I find Paris quite unfriendly, as large cities go, but each visit has been entirely different. I find much depends, of course, on where you spend your time and with whom. It's true, we all draw generalizations based on a very small sample size.I always hear that Paris is unfriendly, but I have always found it kind of neutral. I think my expectations for friendliness-from-strangers are very low. I actually don't want too much friendliness! Uh-oh. :)
What surprised me most about this video is that the audience didn't clap or react when he first mentioned New York. Audiences tend to react when people on stage utter the name of their city.Regarding greeting people in the street, I once counted how many people I pass in the street, and it turns out I pass 100 people in my 5 minute walk from my apartment to the subway. It would just be weird to smile and nod at that many people! It would be like you're trying to be the Queen or something!I once read that in some culture (I forget which) where people tend to live with the whole family crammed into a one-room hut, if you want to "be alone", you just don't make eye contact and ignore everyone else in the room. And they tend to respect that, because they want the same from time to time. The thing I was reading then went on to talk about someone from this culture who ended up staying with a North American family, and everyone thought he was rude and weird for sitting there in the living room not talking to anyone. But this is exactly the same phenomenon that makes it possible to sit there quietly reading your book on a crowded subway!
But this is exactly the same phenomenon that makes it possible to sit there quietly reading your book on a crowded subway!Yes! And I love that about urban culture. When I was younger, I used to enjoy talking to strangers when I traveled (planes, trains, in airports - didn't matter). I wouldn't read, and would be more open about eye contact, and I would invariably end up having conversations. Now I don't want anyone to speak to me, so I read and/or busy myself with a computer or a game on my Blackberry, and people very approach me. And if they do, it's for a specific question, not an aimless chat.
I just wanted to add something that happened to me today. I got on a subway, then realized I'd dropped something on the platform. I darted out to retrieve it, but the door closing chimes started going when I was still on the platform. So this guy standing on the subway by the door quietly sticks his foot in the door to hold it open for me. I say thank you, and we return to our respective gaming.Perfect city moment! Situational awareness, quietly helping out, no meddling or intrusiveness. Then I compare this with the small town where I grew up, when people would stop and talk to me to tell me unhelpful things. (Multiple times I'd be walking down the street, and people would stop me to tell me that I walk really fast.)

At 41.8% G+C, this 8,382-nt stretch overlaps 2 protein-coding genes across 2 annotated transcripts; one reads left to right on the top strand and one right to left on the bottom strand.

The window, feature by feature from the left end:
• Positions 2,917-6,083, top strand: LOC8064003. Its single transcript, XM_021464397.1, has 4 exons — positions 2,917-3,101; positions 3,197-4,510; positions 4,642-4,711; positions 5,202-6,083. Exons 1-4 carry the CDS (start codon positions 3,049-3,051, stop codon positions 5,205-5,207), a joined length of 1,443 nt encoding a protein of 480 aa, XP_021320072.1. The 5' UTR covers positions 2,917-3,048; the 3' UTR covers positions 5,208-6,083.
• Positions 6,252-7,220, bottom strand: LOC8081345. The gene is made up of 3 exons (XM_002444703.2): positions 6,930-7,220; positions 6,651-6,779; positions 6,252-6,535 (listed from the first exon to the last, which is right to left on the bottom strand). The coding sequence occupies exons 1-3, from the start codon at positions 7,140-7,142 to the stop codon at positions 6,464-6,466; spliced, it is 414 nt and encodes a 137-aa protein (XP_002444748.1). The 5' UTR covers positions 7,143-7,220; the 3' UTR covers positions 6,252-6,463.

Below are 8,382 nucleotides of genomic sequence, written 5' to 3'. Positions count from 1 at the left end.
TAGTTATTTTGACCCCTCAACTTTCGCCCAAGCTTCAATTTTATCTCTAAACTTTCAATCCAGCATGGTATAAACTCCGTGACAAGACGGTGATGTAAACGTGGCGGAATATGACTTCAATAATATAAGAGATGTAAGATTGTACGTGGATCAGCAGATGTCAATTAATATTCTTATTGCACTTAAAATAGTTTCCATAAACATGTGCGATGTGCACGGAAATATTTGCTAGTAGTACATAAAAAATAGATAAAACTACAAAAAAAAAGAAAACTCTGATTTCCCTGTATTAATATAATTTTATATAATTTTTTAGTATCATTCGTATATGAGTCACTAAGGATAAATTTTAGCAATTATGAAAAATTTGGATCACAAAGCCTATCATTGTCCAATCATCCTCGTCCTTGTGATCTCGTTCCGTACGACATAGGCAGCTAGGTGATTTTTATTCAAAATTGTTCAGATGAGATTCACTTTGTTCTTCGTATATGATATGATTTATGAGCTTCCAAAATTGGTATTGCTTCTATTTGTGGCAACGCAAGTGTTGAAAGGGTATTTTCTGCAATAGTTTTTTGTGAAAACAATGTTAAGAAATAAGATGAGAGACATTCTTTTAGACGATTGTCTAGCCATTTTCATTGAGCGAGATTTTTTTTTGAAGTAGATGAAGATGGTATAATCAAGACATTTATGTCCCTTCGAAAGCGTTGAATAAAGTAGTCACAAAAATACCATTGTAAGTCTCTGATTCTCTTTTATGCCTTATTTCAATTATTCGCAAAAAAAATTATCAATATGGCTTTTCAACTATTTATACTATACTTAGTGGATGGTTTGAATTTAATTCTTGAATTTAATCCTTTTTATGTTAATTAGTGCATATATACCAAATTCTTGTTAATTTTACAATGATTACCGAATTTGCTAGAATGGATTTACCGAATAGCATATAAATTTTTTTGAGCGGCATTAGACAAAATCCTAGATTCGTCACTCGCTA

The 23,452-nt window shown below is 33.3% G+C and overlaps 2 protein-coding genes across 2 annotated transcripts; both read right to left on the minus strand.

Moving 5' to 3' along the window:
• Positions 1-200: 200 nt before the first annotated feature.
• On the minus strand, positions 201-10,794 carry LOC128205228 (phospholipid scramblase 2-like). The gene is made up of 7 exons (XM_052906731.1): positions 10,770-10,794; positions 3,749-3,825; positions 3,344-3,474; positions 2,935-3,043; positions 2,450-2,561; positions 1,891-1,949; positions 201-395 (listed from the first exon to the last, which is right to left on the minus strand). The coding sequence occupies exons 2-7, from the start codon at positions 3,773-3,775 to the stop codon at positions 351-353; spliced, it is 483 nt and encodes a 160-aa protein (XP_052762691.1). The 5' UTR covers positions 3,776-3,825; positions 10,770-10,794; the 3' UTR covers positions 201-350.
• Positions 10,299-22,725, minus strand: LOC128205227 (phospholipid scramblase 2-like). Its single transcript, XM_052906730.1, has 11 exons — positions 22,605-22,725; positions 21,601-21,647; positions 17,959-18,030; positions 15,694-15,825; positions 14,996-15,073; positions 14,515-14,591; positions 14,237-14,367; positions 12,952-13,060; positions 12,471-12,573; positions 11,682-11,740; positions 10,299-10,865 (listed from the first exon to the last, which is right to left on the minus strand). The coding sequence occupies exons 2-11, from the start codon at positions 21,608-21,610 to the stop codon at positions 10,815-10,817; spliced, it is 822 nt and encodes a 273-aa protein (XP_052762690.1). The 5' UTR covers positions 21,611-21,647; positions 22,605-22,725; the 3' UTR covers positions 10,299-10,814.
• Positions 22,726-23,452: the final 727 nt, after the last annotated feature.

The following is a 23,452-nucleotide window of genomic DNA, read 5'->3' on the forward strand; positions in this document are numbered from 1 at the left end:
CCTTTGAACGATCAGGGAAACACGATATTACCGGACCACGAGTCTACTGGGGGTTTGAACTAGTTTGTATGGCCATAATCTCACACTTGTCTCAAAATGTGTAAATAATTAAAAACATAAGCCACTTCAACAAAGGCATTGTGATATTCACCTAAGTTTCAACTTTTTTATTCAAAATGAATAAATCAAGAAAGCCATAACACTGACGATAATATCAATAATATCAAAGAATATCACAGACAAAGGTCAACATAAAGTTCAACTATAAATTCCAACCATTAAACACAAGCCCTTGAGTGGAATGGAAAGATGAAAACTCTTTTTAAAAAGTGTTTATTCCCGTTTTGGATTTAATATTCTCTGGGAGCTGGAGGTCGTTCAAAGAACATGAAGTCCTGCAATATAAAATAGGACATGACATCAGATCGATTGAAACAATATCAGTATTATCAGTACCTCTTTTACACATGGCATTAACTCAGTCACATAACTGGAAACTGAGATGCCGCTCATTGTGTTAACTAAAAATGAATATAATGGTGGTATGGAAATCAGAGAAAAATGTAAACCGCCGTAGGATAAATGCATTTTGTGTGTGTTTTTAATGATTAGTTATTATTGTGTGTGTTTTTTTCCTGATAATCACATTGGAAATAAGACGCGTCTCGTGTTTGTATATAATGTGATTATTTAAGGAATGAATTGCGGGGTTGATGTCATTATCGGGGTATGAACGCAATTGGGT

Nice, thanks for sharing that.when people would stop and talk to me to tell me unhelpful things. (Multiple times I'd be walking down the street, and people would stop me to tell me that I walk really fast.) Now I'm trying to remember why I want to try living in a small town. In a public position. Hm.
Just noticed my typo above.and people very approach me. And if they do, it's for a specific question, not an aimless chat.^ rarely
I live in a small town, and as I often say, the advantage of living in a small town is that everyone knows who you are. The disadvantage of living in a small town is ... that everyone knows who you are.There is a lot of comfort in seeing people you know wherever you go, but it also can be a bit smothering. The one big plus was that I knew that my children always would know someone in a crowd in town if they ever needed assistance. For them, the disadvantage as they became teens was that they could not get away with much without being noticed by someone in town who knew who they were!
The problem is when the thing you're trying to get away with is buying a birthday present for your mum! Not only do you need to think of and find and buy a good present and smuggle it into the house, but throughout the process you need to constantly be ready with excuses if you should ever come home to "So Mrs. Next Door mentioned she saw you downtown today"
Exactly, IS! Hard to keep any secrets in a small town.